How to fix the budget process now



Bobby Jindal frittered away the $1.1 billion surplus he inherited from former Gov. Kathleen Blanco, then put Louisiana in a $1.6 billion revenue hole.
  • Bobby Jindal frittered away the $1.1 billion surplus he inherited from former Gov. Kathleen Blanco, then put Louisiana in a $1.6 billion revenue hole.

Gov. Bobby Jindal’s assault on public higher education in Louisiana continues unabated, and it’s unclear whether state legislators will put up any resistance. University heads privately complain about Jindal’s unprecedented gutting of higher ed, but they cower in public for fear of losing their jobs.

Meanwhile, state lawmakers have to figure out how to cover the $1.6 billion budget gap that they and Jindal created over the past seven years.

To recap, Jindal inherited a $1.1 billion surplus from former Gov. Kathleen Blanco. He blew that in his first year as governor and belatedly embraced the rollback of the Stelly Plan, which voters approved in 2002. That was a total hit to the state’s fisc of $1.4 billion in 2008. The rollback of Stelly has cost the state more than $300 million a year since then. Some estimate it costs $500 million a year by now.

In the years since 2008, Jindal has lavished billions of dollars in tax credits and exemptions on businesses that may or may not be creating jobs in Louisiana. Meanwhile, the state’s unfunded accrued liability (UAL), which is Louisiana’s version of the Social Security ticking time bomb, grew from $12 billion to more than $20 billion on Jindal’s watch.

More recently, Jindal blamed declining oil prices for much of the state’s fiscal woes, but that’s a lie. Falling oil prices account for, at most, one-fourth of the $1.6 billion shortfall.

Where do we go from here?

I like the suggestions offered by blogger and former legislative staffer C.B. Forgotston, who recommended some strong medicine in his blog post of Jan. 20, 2015. You can read it HERE. While I like Forgotston’s ideas, there’s no way legislators will muster the will to do all that this year.

There is something they can do, however, to reform the budget process immediately. It will take courage, and standing up to Jindal, but the alternative is to swallow once more the poison that Jindal has been dispensing since 2008. The latter won’t go down well among voters, who are plenty mad about Jindal’s cuts to higher ed. Here’s what I suggest:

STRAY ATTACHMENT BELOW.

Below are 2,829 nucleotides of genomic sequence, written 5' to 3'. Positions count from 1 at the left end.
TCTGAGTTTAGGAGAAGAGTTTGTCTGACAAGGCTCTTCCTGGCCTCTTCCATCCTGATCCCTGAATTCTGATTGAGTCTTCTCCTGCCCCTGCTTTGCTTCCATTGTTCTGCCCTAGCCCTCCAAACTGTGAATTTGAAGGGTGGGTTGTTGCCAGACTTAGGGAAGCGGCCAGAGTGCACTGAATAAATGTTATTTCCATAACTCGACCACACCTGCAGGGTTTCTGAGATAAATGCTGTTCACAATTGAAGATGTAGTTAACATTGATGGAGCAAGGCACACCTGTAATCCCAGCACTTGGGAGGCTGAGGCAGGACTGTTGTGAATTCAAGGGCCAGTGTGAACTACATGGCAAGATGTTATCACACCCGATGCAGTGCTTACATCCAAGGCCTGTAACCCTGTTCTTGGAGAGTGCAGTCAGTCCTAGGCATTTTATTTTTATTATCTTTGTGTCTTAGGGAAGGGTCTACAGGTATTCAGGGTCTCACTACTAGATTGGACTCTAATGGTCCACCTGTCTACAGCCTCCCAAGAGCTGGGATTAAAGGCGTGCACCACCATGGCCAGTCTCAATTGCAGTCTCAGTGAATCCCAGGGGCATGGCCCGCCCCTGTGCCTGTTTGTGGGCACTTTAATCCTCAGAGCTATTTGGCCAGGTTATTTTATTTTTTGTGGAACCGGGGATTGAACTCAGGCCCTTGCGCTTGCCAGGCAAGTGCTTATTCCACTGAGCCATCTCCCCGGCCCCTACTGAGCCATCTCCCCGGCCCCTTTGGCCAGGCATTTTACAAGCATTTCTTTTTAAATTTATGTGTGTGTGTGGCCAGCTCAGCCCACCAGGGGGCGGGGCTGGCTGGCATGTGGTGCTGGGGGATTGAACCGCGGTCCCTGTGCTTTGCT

In the first two weeks of the legislative session that begins on April 13, lawmakers should approve a constitutional amendment that, effective immediately, strips all constitutional and statutory budget dedications. That amendment should bar future dedications and be placed on the ballot in a special election in early June. Lawmakers can pay for that election out of Jindal’s travel budget and the state Department of Economic Development, whose leader just took a cushy job with the LSU Foundation. No need to spend money between now and July 1 on “economic development” if the governor is running for president and the chief job creator has taken a powder.

Lawmakers also should raise the cigarette tax by $1.50 a pack. That’s more than Jindal is asking — and Grover Norquist won’t like it — but so what? Voters overwhelmingly support a cigarette tax, and lawmakers have to face voters, not Norquist, in the fall. If Jindal vetoes any of this, override his veto. Voters dislike Jindal anyway. Overriding his veto will make them look like heroes.

Lawmakers then should pass two budgets: one pegged to the proposed constitutional amendment; one proposed by Jindal. Let voters decide which they prefer in June. If they pass the amendment, lawmakers will have done exactly what legislators are supposed to do: set priorities using available revenue — without having their hands tied by a mish-mash of constitutional and statutory dedications. If voters kill the amendment, then they’ll have only themselves and Jindal to blame for gutting higher education.

This plan requires unprecedented legislative boldness, but it can work.

Meanwhile, the four men running for governor should weigh in on this — and offer their own proposals. It’s one thing to run for governor; it’s something else entirely to act like a governor.

Given Jindal’s abdication, shouldn’t we expect his would-be successors to show that they’re worthy of the job they seek?

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